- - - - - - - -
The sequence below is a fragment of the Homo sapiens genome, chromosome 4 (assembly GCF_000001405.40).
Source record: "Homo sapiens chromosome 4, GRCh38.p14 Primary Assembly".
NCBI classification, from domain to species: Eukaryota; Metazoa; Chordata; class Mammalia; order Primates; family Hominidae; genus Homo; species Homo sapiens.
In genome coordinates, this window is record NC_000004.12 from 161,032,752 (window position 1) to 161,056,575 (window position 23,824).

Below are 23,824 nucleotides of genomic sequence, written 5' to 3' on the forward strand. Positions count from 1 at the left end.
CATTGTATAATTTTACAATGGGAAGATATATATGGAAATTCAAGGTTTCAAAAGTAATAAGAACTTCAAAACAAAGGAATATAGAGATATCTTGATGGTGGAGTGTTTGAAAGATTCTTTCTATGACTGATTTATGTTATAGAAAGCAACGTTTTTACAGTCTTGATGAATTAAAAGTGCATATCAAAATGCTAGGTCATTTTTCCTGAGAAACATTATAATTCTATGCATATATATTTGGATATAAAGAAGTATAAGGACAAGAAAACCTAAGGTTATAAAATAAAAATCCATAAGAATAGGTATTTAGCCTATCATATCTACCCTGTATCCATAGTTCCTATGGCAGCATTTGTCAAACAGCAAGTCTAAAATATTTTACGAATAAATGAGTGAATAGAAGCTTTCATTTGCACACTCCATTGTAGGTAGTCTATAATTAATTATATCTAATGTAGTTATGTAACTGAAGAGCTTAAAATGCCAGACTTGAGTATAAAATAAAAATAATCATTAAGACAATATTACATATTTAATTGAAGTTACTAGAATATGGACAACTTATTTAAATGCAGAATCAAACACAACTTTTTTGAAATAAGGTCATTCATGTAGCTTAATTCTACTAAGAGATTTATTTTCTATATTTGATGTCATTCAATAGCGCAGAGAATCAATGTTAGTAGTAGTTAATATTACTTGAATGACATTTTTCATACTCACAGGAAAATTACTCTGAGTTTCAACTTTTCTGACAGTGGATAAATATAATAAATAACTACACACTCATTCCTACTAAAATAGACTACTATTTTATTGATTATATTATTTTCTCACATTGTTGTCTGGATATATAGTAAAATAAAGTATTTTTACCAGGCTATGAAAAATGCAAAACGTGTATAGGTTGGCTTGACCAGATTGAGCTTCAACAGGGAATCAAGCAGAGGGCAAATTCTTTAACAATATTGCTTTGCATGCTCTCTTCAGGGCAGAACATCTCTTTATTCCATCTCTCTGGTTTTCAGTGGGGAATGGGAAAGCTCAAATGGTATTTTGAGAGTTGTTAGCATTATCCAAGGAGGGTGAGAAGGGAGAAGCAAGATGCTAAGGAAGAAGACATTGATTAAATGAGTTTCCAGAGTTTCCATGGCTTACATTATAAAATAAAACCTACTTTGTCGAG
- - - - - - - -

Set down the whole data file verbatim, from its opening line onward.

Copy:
The sequence below is a fragment of the Homo sapiens genome, chromosome 4 (assembly GCF_000001405.40).
Source record: "Homo sapiens chromosome 4, GRCh38.p14 Primary Assembly".
NCBI classification, from domain to species: Eukaryota; Metazoa; Chordata; class Mammalia; order Primates; family Hominidae; genus Homo; species Homo sapiens.
In genome coordinates, this window is record NC_000004.12 from 161,032,752 (window position 1) to 161,056,575 (window position 23,824).

Below are 23,824 nucleotides of genomic sequence, written 5' to 3' on the forward strand. Positions count from 1 at the left end.
CATTGTATAATTTTACAATGGGAAGATATATATGGAAATTCAAGGTTTCAAAAGTAATAAGAACTTCAAAACAAAGGAATATAGAGATATCTTGATGGTGGAGTGTTTGAAAGATTCTTTCTATGACTGATTTATGTTATAGAAAGCAACGTTTTTACAGTCTTGATGAATTAAAAGTGCATATCAAAATGCTAGGTCATTTTTCCTGAGAAACATTATAATTCTATGCATATATATTTGGATATAAAGAAGTATAAGGACAAGAAAACCTAAGGTTATAAAATAAAAATCCATAAGAATAGGTATTTAGCCTATCATATCTACCCTGTATCCATAGTTCCTATGGCAGCATTTGTCAAACAGCAAGTCTAAAATATTTTACGAATAAATGAGTGAATAGAAGCTTTCATTTGCACACTCCATTGTAGGTAGTCTATAATTAATTATATCTAATGTAGTTATGTAACTGAAGAGCTTAAAATGCCAGACTTGAGTATAAAATAAAAATAATCATTAAGACAATATTACATATTTAATTGAAGTTACTAGAATATGGACAACTTATTTAAATGCAGAATCAAACACAACTTTTTTGAAATAAGGTCATTCATGTAGCTTAATTCTACTAAGAGATTTATTTTCTATATTTGATGTCATTCAATAGCGCAGAGAATCAATGTTAGTAGTAGTTAATATTACTTGAATGACATTTTTCATACTCACAGGAAAATTACTCTGAGTTTCAACTTTTCTGACAGTGGATAAATATAATAAATAACTACACACTCATTCCTACTAAAATAGACTACTATTTTATTGATTATATTATTTTCTCACATTGTTGTCTGGATATATAGTAAAATAAAGTATTTTTACCAGGCTATGAAAAATGCAAAACGTGTATAGGTTGGCTTGACCAGATTGAGCTTCAACAGGGAATCAAGCAGAGGGCAAATTCTTTAACAATATTGCTTTGCATGCTCTCTTCAGGGCAGAACATCTCTTTATTCCATCTCTCTGGTTTTCAGTGGGGAATGGGAAAGCTCAAATGGTATTTTGAGAGTTGTTAGCATTATCCAAGGAGGGTGAGAAGGGAGAAGCAAGATGCTAAGGAAGAAGACATTGATTAAATGAGTTTCCAGAGTTTCCATGGCTTACATTATAAAATAAAACCTACTTTGTCGAG